6 Mentoring meetings While the mentor is available to provide support, it is the mentee who should take the lead in the mentoring sessions. The mentee can propose agendas, facilitate the meeting, and summarise agreements. The content of each meeting can be anything that will be beneficial to the mentoring relationship and the development of the mentee. Below are some quick conversation starters and activities that may be useful in guiding discussions between a mentor and mentee. 1. Share career stories. Career start, challenges and changes made along the way. What has worked well and what were some key learnings? What experiences were helpful? 2. Discuss mentee's personal vision: What is your goal for the next 10 years? What would you like to be known for? 3. Discuss mentee s strengths and how to enhance their growth. 4. Identify/refine 1-3 objectives to work on together; preferably skills linked to identified growth areas and leveraging strengths. 5. Conduct informal networking by introducing mentee to at least two people who could prove helpful to their careers. Reflect on the introductory meetings, discussing what went well and areas for improvement. 6. Identify key upcoming concerns and challenges and discuss strategies for addressing them. Closure A mentoring relationship can end for a number of reasons. You may have reached a specified end date, the mentee may have achieved most or all of their goals, the mentee s direction and needs may have changed, or the mentoring relationship may no longer be effective. In any case, the closure of a mentoring relationship provides an opportunity to consolidate learning through taking stock of the milestones, insights, and developments within the relationship. In all cases, it is beneficial to both parties to achieve a proper closure. This is achieved by preparing (where possible) for the transition ahead of time, reviewing the relationship, emphasising the mutual learning, celebrating the successes, supporting the mentee to manage their development on their own (or with a new mentor), and agreeing (where applicable) how and when you will keep in touch. Questions to aid in the closure of a mentoring relationship: Reflection for mentors Shared reflections Reflection for mentees How did my mentoring support the mentee to achieve their goals? What was the most valuable thing my mentee taught me (specific insight, approach, or perspective)? What did I learn about mentoring and being a mentor? What did I learn about myself as a person? What should I do differently in my next mentoring relationship? How did mentoring enable the mentee to achieve their goals? What barriers did the mentee encounter when trying to reach their goals? How were/could these have been overcome? What else does the mentee still need to learn and what is the best way to begin that learning? What will the relationship look like now that mentoring has ended (collegial, friend, none)? How did I take responsibility for identifying and achieving my goals? How did my mentor support me to achieve my goals? What did I learn about myself as a person? What has this taught me about myself as a learner? What should I do differently in my next mentoring relationship?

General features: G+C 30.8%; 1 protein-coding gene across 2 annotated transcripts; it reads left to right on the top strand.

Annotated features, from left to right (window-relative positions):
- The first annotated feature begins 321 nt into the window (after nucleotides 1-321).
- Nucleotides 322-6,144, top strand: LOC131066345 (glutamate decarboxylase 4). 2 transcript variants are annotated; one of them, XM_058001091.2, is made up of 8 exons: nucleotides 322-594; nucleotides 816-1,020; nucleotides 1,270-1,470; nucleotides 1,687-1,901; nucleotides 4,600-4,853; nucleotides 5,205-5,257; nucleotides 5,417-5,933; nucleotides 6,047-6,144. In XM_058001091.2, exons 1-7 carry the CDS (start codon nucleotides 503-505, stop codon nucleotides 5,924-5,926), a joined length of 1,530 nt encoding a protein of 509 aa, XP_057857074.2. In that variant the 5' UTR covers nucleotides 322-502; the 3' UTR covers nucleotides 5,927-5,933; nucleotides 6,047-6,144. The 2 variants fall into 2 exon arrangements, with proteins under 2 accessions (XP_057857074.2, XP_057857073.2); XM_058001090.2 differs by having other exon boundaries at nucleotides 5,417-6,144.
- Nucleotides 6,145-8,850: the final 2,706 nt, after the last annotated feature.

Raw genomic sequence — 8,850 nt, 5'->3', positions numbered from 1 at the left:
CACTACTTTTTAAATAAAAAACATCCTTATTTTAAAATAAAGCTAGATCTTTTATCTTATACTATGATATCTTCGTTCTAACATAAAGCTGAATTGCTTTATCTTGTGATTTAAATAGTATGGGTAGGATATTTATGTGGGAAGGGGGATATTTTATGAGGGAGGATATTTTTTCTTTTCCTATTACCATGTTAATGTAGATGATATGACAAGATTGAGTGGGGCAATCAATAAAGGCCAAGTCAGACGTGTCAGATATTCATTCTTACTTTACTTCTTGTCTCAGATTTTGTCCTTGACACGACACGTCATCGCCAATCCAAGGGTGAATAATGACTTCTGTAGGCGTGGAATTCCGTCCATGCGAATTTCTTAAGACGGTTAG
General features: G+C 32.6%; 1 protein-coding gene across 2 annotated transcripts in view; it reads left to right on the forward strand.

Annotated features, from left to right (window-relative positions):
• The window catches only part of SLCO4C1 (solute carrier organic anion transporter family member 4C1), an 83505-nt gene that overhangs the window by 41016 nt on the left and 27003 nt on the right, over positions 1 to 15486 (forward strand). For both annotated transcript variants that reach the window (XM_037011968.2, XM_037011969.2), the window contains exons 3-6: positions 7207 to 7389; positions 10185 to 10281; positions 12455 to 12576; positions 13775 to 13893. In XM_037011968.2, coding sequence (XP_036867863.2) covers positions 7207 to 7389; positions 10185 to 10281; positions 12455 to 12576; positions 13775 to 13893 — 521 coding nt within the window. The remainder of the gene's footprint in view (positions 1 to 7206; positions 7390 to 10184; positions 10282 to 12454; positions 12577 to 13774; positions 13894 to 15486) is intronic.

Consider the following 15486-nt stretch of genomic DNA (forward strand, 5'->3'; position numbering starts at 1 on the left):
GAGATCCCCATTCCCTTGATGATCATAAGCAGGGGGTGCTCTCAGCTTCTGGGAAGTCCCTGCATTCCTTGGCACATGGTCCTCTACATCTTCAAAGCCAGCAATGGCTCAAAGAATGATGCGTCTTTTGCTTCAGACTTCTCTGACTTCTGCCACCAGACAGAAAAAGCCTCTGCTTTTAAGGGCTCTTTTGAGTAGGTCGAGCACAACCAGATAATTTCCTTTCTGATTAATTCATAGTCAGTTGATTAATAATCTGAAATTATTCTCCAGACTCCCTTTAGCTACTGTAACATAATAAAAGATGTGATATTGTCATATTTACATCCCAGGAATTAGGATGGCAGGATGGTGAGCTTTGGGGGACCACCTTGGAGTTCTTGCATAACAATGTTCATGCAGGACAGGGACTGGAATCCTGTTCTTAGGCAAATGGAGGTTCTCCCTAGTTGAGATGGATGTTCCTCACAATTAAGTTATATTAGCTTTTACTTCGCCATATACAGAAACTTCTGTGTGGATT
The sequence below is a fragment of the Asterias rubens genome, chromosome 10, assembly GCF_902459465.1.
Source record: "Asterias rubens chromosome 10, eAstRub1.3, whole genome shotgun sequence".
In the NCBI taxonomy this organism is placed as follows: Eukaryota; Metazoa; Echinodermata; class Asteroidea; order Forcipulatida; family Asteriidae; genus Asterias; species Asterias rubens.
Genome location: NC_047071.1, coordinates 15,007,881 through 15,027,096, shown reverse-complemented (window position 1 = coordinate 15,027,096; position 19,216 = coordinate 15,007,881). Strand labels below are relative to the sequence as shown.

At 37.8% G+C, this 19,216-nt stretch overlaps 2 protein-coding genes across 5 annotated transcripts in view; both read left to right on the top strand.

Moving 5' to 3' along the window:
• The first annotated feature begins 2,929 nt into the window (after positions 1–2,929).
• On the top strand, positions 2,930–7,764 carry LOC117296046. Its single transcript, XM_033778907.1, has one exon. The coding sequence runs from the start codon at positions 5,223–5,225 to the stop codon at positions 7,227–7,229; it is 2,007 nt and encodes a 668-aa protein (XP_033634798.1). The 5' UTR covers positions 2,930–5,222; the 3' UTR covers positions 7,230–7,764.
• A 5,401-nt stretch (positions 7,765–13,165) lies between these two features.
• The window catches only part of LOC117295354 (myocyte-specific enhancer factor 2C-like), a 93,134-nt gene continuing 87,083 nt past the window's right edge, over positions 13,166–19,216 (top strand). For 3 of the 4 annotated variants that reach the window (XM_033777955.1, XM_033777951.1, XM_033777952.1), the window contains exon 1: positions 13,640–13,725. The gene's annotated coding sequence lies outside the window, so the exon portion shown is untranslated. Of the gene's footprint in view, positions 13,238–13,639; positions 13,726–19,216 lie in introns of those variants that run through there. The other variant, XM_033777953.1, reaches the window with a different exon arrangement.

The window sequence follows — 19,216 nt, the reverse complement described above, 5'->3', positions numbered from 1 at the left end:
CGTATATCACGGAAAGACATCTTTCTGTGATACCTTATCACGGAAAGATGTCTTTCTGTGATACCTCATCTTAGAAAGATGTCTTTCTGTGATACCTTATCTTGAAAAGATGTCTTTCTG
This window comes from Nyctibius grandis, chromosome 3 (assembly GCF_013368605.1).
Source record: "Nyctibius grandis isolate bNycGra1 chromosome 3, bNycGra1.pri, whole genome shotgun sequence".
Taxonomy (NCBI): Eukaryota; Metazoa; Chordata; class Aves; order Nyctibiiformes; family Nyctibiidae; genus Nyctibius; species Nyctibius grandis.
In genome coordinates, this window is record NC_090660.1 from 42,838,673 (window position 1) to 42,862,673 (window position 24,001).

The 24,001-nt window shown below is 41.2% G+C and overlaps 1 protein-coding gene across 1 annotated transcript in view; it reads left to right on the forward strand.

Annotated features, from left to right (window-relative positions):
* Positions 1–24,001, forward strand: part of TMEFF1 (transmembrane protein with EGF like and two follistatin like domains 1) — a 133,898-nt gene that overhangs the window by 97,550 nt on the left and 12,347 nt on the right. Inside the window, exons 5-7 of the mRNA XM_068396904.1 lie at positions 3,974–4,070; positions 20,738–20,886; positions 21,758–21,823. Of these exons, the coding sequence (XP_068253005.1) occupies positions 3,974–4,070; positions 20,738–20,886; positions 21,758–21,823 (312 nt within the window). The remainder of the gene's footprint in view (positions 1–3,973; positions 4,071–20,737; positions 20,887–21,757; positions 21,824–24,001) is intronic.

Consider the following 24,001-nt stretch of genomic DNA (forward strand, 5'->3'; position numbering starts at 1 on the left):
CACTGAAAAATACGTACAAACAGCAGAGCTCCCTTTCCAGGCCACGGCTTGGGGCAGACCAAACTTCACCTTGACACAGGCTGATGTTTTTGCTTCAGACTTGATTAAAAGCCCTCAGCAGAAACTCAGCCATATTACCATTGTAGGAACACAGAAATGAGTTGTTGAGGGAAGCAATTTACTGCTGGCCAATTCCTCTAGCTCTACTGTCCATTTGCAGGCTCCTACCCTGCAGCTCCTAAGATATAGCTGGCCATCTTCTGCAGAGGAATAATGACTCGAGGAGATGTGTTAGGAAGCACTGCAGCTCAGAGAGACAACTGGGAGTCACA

7 Recommended readings and additional resources AltusQ. (2014). Mentoring Guidebook. Retrieved from Megginson, D., Clutterbuck, D., Garvey, B., Stokes, P., & Garrett-Harris, R. (2006). Mentoring in Action: A Practical Guide (2 nd Edition). London: Kogan-Page. Zachary, L.J. (2000). The Mentor s Guide: Facilitating Effective Learning Relationships. San Francisco: Jossey-Bass. Zachary, L.J., & Fischler, L.A. (2009). The Mentee's Guide: Making Mentoring Work for You. San Francisco: Jossey- Bass.

8 Mentoring agreement This form will support you to discuss and define the parameters and expectations of your mentoring relationship. By discussing each party s expectations and confirming them in writing, you are able to maintain accountability and support an effective mentoring relationship. However, it is important to remember that the needs and expectations of mentors and mentees can change as the relationship progresses. You can update and modify this agreement whenever you feel it is necessary. This agreement is between... and... (mentee) (mentor) For mentees: As a mentee, I understand my role is to: For mentors: As a mentor, I understand my role is to: Agreed ground rules: Within our mentoring relationship, we agree to honour the following ground rules: Mentoring Setup Checklist We have discussed roles, expectations and concerns and agreed to some basic principles or ground rules We have discussed and agreed goals and objectives for the mentoring relationship We have agreed on contact frequency and including who is responsible for making contact We have discussed our specific expectations around confidentiality of conversations We have considered potential challenges for the mentoring relationship and how we will manage these We have discussed an expected timeline for the mentoring relationship, including potential closure period

9 Clarify your goals 1. What do you want to achieve? 2. What will be different when you achieve it? 3. Why is this important for you? 4. When would you like to achieve this by? Preparation for mentees Take stock of the current situation 1. What have you already done or tried to move toward this goal? 2. What is happening now that is contributing to you achieving your goal? 3. What stops or hinders you moving toward this goal? Define the attributes that you would like a mentor to possess Consider their skills, networks, knowledge areas, career experience, and personality. Essential qualities Desirable qualities List potential mentors and people who could help Potential mentors People who could help me find a mentor